A broken doll, marbles in a tin box next to an old pocket knife with it's broken blade begins a story. A broken pocket watch resting next to tiny toy cowboys riding on pinto ponies add to the story being told of a youth long lost. Merit badges, a boy scout flash light, arrowheads - all real - the life most boys know. A broken doll may mean an careless moment or an inquisitive mind. A broken pocket watch, held by one's granddad, may bring that warm feeling one gets from their grandparents. Arrowheads, from trips with Uncle John. They are all fond memories.
Still-lifes are personal stories, even when the still-life is of a bowl of fruit it says who the artist is. Their selection of fruit reveals fruits they like to eat or grow themselves, like tomatoes still on the vine or apple varieties long forgotten. Objects that spark inspiration usually mean something to an artist. Old tools handed down from dads and granddads, wedding dresses hanging on a wall, all spark artists to pick up a brush to paint.
For me every painting I do means something to me. "Why else paint?," is my philosophy. If the subjects mean nothing to the artist how does one get through a painting? Artists lose interest in subjects they aren't truly connected to. I never lose interest in paintings I chose to do. Sometimes I need to dream up a connection, like connecting flowers to my mom's love of growing flowers and using only my sister's old dolls in my still-lifes. Placing a mussel shell with lilies and a mantel clock puts my brother with my mom and her dad in one still-life. Dried flowers in an old blue jar puts two wonderful friends together, jar from Jordan and dried flowers from my friend Adrienne.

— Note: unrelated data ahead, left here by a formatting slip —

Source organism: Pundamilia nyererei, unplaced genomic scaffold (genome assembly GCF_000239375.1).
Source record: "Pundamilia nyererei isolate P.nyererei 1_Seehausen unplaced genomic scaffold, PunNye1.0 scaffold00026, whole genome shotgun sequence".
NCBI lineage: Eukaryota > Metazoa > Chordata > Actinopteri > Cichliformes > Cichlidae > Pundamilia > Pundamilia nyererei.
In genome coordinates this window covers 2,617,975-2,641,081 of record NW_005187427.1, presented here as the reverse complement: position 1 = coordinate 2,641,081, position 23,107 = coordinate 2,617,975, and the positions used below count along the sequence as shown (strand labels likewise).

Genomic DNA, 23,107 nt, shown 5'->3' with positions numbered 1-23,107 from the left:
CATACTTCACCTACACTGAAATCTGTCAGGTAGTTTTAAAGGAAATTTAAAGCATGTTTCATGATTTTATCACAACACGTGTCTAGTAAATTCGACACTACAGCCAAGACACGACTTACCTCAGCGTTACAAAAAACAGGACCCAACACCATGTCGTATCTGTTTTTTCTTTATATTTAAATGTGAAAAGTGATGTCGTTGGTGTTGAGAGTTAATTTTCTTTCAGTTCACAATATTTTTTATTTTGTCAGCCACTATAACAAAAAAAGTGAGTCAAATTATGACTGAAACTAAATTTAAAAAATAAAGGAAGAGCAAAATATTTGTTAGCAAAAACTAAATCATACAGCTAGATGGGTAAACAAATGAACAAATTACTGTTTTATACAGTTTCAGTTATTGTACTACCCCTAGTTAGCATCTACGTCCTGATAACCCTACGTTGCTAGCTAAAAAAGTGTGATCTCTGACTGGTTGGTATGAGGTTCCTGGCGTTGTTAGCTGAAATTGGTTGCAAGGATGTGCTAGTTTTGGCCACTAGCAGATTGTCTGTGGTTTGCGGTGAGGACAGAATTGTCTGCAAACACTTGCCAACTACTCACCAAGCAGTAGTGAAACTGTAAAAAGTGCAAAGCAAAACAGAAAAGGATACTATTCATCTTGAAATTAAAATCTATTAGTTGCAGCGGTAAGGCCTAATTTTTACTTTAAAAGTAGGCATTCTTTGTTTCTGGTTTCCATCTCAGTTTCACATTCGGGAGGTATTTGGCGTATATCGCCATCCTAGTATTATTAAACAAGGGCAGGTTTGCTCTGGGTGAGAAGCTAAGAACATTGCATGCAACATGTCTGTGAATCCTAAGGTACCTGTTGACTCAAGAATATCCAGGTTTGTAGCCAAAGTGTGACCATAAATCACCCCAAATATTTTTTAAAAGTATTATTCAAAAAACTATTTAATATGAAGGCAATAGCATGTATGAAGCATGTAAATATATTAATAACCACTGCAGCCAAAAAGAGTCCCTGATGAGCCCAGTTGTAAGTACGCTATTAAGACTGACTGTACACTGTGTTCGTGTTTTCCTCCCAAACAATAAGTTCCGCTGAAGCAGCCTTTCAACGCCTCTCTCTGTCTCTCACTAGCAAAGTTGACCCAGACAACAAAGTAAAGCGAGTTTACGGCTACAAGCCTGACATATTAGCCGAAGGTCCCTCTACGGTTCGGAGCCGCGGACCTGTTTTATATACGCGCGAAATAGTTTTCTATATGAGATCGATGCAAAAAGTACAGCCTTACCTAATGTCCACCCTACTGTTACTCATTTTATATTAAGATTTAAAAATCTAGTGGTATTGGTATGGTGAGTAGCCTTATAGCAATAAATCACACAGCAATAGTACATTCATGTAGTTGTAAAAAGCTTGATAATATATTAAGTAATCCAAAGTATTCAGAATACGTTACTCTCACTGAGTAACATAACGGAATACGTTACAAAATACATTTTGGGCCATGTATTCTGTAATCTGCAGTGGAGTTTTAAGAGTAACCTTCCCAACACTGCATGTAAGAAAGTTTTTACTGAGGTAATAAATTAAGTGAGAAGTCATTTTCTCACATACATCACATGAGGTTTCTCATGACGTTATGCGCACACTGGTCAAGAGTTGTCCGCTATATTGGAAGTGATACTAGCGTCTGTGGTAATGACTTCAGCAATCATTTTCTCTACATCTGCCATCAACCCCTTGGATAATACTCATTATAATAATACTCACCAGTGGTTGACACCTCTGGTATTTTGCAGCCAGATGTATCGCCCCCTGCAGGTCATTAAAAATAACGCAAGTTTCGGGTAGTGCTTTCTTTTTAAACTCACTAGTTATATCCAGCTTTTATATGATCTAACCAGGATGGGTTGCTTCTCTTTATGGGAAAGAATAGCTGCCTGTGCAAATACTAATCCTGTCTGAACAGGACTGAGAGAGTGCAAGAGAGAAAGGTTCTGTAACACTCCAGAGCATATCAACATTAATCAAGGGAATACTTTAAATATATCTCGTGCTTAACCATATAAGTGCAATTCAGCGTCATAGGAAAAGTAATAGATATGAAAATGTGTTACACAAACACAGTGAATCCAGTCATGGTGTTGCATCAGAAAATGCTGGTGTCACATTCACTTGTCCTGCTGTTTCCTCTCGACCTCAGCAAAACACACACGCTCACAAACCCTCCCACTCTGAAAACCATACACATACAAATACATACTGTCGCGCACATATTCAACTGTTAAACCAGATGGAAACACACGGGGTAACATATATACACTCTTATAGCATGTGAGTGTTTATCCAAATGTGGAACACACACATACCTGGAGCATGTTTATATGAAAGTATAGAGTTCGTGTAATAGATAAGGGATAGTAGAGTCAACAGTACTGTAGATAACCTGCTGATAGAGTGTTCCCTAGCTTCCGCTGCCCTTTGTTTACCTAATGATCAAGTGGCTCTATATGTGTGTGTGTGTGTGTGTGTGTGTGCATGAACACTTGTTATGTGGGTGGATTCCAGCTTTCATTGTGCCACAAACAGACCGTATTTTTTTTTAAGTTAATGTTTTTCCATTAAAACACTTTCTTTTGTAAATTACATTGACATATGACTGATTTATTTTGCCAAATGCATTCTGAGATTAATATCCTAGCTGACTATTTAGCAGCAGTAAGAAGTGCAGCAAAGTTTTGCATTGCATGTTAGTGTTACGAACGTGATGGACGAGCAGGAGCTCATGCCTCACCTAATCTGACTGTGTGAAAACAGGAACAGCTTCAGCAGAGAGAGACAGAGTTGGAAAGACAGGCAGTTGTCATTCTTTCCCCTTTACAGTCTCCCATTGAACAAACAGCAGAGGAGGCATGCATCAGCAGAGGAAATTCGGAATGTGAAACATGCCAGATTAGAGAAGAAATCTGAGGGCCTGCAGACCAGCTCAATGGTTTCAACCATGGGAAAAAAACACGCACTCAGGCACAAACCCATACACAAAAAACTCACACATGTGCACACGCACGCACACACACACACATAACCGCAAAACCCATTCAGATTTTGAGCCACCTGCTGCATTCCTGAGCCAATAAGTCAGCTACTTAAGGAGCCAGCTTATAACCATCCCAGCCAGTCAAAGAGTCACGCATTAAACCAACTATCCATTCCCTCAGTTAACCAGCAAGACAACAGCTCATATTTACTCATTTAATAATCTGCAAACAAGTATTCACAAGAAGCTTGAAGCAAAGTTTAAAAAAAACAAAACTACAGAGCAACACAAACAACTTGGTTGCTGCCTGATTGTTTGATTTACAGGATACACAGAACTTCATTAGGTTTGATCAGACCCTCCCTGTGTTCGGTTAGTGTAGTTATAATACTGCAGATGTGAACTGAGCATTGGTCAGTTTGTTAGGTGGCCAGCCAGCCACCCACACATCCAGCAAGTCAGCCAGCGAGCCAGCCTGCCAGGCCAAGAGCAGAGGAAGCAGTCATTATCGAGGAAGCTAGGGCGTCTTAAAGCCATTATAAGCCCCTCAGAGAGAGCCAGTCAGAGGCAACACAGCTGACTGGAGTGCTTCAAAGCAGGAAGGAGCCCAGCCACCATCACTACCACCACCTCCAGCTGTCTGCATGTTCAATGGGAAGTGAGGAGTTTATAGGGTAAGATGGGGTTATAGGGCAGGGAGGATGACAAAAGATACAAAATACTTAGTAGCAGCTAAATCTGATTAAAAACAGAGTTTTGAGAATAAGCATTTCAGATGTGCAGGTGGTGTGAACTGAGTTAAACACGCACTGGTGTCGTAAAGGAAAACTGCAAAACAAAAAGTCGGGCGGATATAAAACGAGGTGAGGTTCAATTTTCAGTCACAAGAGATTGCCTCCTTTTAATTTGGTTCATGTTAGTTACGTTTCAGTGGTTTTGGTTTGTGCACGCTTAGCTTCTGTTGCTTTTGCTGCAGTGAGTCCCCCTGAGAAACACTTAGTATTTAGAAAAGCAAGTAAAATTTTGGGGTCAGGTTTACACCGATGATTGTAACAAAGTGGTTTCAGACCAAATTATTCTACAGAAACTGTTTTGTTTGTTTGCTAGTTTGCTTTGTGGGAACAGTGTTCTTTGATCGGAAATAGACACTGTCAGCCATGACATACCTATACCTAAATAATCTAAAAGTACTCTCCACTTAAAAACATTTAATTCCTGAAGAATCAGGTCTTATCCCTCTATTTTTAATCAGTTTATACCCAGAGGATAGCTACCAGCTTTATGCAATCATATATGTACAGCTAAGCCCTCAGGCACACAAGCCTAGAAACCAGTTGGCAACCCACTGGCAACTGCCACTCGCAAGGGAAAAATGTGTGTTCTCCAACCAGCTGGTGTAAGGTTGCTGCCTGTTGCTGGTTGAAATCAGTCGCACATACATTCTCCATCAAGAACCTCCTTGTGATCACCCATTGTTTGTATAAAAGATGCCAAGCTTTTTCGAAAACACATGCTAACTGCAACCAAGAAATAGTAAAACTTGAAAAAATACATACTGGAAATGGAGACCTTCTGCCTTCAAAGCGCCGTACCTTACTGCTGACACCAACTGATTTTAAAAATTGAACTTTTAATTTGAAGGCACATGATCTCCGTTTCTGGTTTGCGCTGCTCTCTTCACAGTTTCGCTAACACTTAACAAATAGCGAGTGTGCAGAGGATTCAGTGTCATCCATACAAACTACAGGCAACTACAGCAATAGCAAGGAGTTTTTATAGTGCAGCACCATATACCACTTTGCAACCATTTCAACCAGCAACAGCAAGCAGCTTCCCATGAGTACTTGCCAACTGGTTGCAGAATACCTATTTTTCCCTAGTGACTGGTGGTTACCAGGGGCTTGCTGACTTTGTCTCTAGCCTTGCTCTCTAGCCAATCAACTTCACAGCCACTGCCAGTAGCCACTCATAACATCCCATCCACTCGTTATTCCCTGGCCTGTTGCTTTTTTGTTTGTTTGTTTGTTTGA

I know not all artist work this way but it's how I work and how I read other's work.